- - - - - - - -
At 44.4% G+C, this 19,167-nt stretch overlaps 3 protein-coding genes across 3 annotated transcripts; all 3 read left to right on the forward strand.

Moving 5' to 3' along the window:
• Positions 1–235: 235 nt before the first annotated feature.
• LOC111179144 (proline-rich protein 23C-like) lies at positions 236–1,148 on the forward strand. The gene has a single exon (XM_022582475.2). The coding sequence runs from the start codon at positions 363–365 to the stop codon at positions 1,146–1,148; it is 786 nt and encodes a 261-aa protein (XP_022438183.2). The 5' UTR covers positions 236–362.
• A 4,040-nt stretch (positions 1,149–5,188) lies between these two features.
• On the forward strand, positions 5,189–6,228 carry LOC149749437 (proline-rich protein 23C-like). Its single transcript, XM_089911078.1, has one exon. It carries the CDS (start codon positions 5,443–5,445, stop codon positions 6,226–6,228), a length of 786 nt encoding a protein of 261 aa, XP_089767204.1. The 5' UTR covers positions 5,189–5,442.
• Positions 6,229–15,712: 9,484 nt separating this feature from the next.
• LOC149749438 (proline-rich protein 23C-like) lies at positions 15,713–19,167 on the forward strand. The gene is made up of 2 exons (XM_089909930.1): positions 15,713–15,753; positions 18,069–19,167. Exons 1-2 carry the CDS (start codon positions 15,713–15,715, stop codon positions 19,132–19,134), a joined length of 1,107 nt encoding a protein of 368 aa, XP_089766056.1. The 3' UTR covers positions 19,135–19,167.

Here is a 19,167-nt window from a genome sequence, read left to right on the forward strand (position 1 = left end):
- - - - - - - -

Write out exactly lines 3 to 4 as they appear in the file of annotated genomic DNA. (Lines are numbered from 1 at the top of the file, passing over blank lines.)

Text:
• Positions 1–235: 235 nt before the first annotated feature.
• LOC111179144 (proline-rich protein 23C-like) lies at positions 236–1,148 on the forward strand. The gene has a single exon (XM_022582475.2). The coding sequence runs from the start codon at positions 363–365 to the stop codon at positions 1,146–1,148; it is 786 nt and encodes a 261-aa protein (XP_022438183.2). The 5' UTR covers positions 236–362.